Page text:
Thursday, July 30, 2015

New Music Monday for August 3, 2015

Listen to this playlist on YouTube and Spotify!

     George Cables is one of the world’s greatest jazz pianists, one who helped define the sound of the instrument as we know it today. He’s been making unostentatious music at the keyboard for decades. His new release, “In Good Company,” though focusing on people Cables has known in the past, is not a tribute album but rather a series of personal reminiscences from the keyboard. On display on every track are those wonderful turns of phrases, interesting voicings and that gorgeous tone which characterizes Cables’ playing. With musical compadres Essiet Essiet and Victor Lewis, Cables explores the music of Ellington, Strayhorn, John Hicks, and offers a couple of his own intensely interesting compositions.
     Saxophonist extraordinaire Walt Weiskopf shifts into another gear and takes us along for the ride on the “Open Road.” As a tour de force collection of hard hitting originals, Weiskopf’s second release for Posi-Tone Records features the swinging rhythm section of pianist Peter Zak, bassist Mike Karn and drummer Steve Fidyk. All of the musicians do some heavy lifting behind the sensational melodicism and harmonic inventions of their fearless leader.
     Also this week, it’s the final release for the late guitarist Jeff Golub, “The Vault,” featuring saxophonist Kirk Whalum; veteran trumpet stand-outs Randy Brecker and Bobby Shew are featured with the Czech National Symphony Orchestra and St. Blaise’s Big Band, under the direction of Vince Mendoza, on “Trumpet Summit Prague: the Mendoza Arrangements Live”; and Eastern Iowa’s own Laranja, featuring guitarist Dan Padley, reedman Ryan Smith, keyboardist Michael Jarvey, bassist Drew Morton and drummer Justin Leduc, unveil “Thrills and Echoes.”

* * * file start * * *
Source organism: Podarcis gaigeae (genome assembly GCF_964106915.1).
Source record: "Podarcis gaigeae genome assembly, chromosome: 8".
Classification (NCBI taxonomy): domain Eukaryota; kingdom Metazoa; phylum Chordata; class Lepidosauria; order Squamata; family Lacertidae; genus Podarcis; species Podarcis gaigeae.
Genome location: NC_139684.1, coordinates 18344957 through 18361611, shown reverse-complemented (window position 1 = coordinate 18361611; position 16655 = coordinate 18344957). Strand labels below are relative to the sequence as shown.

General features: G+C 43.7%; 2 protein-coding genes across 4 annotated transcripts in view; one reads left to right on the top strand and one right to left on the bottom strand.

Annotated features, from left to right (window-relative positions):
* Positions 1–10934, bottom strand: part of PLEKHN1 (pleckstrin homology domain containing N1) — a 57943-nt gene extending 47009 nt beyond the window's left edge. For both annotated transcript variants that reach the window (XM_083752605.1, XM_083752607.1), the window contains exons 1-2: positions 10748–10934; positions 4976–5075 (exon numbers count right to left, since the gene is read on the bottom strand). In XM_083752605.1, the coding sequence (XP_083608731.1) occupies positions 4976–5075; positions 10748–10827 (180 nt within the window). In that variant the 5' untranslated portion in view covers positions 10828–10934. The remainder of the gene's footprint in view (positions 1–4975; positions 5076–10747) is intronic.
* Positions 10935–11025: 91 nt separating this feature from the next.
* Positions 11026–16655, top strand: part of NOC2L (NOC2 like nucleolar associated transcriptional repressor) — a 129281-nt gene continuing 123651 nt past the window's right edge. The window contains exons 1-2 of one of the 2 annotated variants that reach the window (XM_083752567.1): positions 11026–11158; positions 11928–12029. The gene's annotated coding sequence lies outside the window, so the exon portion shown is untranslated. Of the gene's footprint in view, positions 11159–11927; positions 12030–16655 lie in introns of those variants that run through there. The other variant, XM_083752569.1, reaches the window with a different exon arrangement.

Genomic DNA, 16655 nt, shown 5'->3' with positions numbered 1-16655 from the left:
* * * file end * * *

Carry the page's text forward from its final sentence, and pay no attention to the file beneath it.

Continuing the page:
Wednesday, July 22, 2015

New Music Monday for July 27, 2015

Listen to this playlist on YouTube and Spotify!

     Norwegian trumpeter Mathias Eick pays tribute to the North American Midwest on a new CD of intensely melodic compositions which reflect thematically upon journeys and homecomings both literal and spiritual. The original inspiration for “Midwest” came during an arduous tour of the U.S. and Canada. “We’d started on the West Coast and were driving long distances every day. I was beginning to get very homesick. Then we reached the area called the Rural Midwest and I suddenly had the strange feeling I was home. Parts of the Midwest remind me strongly of parts of Norway…” In his music for the disc, Eick sketches an imaginary voyage from the village of his birth, over the seas to America.
     “All in the Family” brings together two members of Chicago’s Freeman family that have never recorded together until now. Legendary guitarist George Freeman, who celebrated his 88th birthday in April, played with the likes of Charlie Parker and Gene Ammons and was recently selected as Chicagoan of the Year by Chicago Tribune Arts Critic Howard Reich. The career of world-renowned saxophonist Chico Freeman, who is George’s nephew and Von Freeman’s son, has taken him from his early years with Chicago’s AACM to Earth, Wind and Fire to producing, performing and recording with legendary musicians in New York including Elvin Jones. Together, they present their musical legacy of Chicago jazz with a program of originals by both players.